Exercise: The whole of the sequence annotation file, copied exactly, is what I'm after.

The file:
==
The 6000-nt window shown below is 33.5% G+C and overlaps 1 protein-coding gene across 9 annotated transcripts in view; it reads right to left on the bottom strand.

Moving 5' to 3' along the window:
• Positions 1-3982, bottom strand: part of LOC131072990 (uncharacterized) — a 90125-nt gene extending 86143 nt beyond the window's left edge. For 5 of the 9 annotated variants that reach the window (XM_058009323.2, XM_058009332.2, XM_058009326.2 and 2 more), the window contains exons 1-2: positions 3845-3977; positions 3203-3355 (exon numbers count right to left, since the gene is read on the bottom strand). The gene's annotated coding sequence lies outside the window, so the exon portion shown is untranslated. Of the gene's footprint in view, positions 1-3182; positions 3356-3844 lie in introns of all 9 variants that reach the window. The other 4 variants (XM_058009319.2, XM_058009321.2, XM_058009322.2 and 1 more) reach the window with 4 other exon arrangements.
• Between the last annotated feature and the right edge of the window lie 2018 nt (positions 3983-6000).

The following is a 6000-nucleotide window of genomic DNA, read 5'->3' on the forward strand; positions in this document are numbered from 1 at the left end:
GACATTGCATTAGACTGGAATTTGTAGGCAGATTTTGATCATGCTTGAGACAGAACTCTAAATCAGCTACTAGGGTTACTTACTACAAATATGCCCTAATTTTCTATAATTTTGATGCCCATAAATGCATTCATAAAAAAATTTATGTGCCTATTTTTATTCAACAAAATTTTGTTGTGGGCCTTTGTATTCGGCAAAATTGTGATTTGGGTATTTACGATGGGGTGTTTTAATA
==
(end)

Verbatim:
The 6000-nt window shown below is 33.5% G+C and overlaps 1 protein-coding gene across 9 annotated transcripts in view; it reads right to left on the bottom strand.

Moving 5' to 3' along the window:
• Positions 1-3982, bottom strand: part of LOC131072990 (uncharacterized) — a 90125-nt gene extending 86143 nt beyond the window's left edge. For 5 of the 9 annotated variants that reach the window (XM_058009323.2, XM_058009332.2, XM_058009326.2 and 2 more), the window contains exons 1-2: positions 3845-3977; positions 3203-3355 (exon numbers count right to left, since the gene is read on the bottom strand). The gene's annotated coding sequence lies outside the window, so the exon portion shown is untranslated. Of the gene's footprint in view, positions 1-3182; positions 3356-3844 lie in introns of all 9 variants that reach the window. The other 4 variants (XM_058009319.2, XM_058009321.2, XM_058009322.2 and 1 more) reach the window with 4 other exon arrangements.
• Between the last annotated feature and the right edge of the window lie 2018 nt (positions 3983-6000).

The following is a 6000-nucleotide window of genomic DNA, read 5'->3' on the forward strand; positions in this document are numbered from 1 at the left end:
GACATTGCATTAGACTGGAATTTGTAGGCAGATTTTGATCATGCTTGAGACAGAACTCTAAATCAGCTACTAGGGTTACTTACTACAAATATGCCCTAATTTTCTATAATTTTGATGCCCATAAATGCATTCATAAAAAAATTTATGTGCCTATTTTTATTCAACAAAATTTTGTTGTGGGCCTTTGTATTCGGCAAAATTGTGATTTGGGTATTTACGATGGGGTGTTTTAATA